This Week at the Movies: ‘Logan,’ ‘Table 19,’ the David Byrne Color Guard Doc

Our look at this week's new theatrical releases of note.

    • This week’s big, big release is Logan, in which director James Mangold and stars Hugh Jackman and Patrick Stewart reimagine X-Men’s Wolverine as a foul-mouthed, blood-shedding hard case. It’s pretty good! It’s probably not as good as you’ve heard! There’s a wee bit of a wishful thinking element to some of the reviews thus far, which value the idea of a superhero movie changing up the lock-step formula (which is commendable) and overlook the film’s flaws, which aren’t inconsiderable. But it’s still worth your time, and the best comic-related movie we’ve seen in quite a while. Here’s our review.
    • The only thing more depressing than a bad movie is a bad movie full of great people, and that’s what we’ve got in Jeffrey Blitz’s Table 19, which assembles a cast of Anna Kendrick, Lisa Kudrow, Craig Robinson, June Squibb, Stephen Merchant, Andy Daly, Wyatt Russell, Amanda Crew, and many more, and gives them next to nothing to do for 90 minutes. There’s a lot in it to like – Kendrick (whose breakthrough role came in Blitz’s far superior Rocket Science, and whose presence here can only be explained as the returning of a favor) is credible and charming as ever; Robinson and Kudrow make a convincing long-time married couple (you see how they used to drive each other crazy in a good way, and now in a bad one); Merchant’s weirdness is a comic gift than keeps on giving, and Becky Ann Baker gets a chance to drunkenly yell-sing “At Last.” But it’s insubstantial at best and lazy at worst; it’s so modest, it evaporates into nothing right in front of you, and the big speeches and Hallmark card wisdom (accompanied by our old pal, the generic strummy acoustic guitar) of the second half are particularly insufferable.
    • Also out this week: Ry Russo-Young’s adaptation of the YA novel Before I Fall, which is kind of a cross between Groundhog Day and Mean Girls, but with all the wit, insight, and intelligence drained out. It’s genuinely terrible, in spite of the efforts of a really good cast (including Everybody Wants Some’s four-star ingénue, Zoey Deutch). Here’s what we wrote about it at Sundance.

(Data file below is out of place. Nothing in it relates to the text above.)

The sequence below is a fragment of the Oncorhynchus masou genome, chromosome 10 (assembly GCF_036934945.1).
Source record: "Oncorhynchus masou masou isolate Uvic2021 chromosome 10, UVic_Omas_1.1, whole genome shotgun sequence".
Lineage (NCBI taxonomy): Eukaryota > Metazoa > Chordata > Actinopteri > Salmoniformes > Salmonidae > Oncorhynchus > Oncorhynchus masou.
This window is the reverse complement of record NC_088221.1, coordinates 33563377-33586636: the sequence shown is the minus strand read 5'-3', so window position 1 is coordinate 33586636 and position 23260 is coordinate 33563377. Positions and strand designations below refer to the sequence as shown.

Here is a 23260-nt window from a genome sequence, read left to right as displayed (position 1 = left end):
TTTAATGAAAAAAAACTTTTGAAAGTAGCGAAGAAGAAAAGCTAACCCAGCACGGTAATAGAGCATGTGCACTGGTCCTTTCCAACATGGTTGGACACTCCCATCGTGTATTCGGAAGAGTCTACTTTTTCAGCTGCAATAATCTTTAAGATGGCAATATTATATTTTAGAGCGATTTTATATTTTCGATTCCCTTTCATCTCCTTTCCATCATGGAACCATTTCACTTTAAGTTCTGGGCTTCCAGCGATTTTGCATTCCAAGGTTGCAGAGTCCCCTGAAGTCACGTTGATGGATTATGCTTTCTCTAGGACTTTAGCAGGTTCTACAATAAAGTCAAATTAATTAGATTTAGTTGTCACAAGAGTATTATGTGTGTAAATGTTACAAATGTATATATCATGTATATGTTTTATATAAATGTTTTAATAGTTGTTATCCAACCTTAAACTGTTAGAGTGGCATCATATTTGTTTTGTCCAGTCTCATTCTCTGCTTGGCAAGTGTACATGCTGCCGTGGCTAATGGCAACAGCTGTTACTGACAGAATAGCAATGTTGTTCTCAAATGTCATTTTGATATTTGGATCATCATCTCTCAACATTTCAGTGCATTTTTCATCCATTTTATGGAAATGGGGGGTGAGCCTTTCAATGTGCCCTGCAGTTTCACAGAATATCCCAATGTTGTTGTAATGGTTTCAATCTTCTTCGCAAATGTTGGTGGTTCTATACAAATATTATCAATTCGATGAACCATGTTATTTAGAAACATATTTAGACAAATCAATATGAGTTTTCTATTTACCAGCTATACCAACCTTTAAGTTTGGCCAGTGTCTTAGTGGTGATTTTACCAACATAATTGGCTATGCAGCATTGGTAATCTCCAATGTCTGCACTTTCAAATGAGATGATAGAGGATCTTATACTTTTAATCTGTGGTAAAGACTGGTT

• Back in 2015, David Byrne assembled ten top color guard teams, paired them with ten musical artists, and had them each collaborate on an original work that he then presented at Brooklyn’s Barclay Center. And just as color guard is something of a mash-up (of dance, twirling, and cheerleading), Bill and Turner Ross’s Contemporary Color is a combination of performance film, backstage documentary, and movie musical, bursting with the joy and spirit of all of the above. Read more in this month’s indie guide.

donald-cried

  • In many ways, Donald Cried is your typical cringe comedy – yet what makes it special is where it goes with those ideas, and how it turns our conception of protagonist and antagonist on its head. It is, in many ways, hard to watch, but the ultimate discomfort comes in asking ourselves how we’d handle the same situations. More in the indie guide.
  • BBC satirist and documentarian Louis Theroux tackles the Church of Scientology in his new comic doc My Scientology Movie, with a twist: rather than chase down the reclusive church muckety-mucks and interview the same departed members, he produces a dramatization, with actors playing key figures like David Miscavige and celebrity spokesman Tom Cruise. It’s a funhouse arrangement of mirrors and cameras, yet between the oddball set pieces and documentary muckraking, Theroux is slyly exploring the psychopathy at the heart of this organization – and one that may still lurk in those who’ve left it. Read more in the indie guide.
  • More and more of the conversation about contemporary humor and satire has concerned limits – what’s outside of them, and who has the right to challenge those norms. The Last Laugh approaches the topic from a point of specificity, examining how comedians from the 1940s forward have approached that most taboo of topics: the Holocaust. The result is thoughtful, funny, and compelling, and Mel Brooks’s comments on Life Is Beautiful are worth the price of admission alone. More in the indie guide.
  • And finally, we should note that The Shack is out this week, which we weren’t invited to review, and probably would have skipped anyway. But its trailer is the funniest thing you’ll see today. Maybe this week. Maybe longer:

And hey, if none of those float your boat, it’s a pretty great week for home viewing too. Enjoy!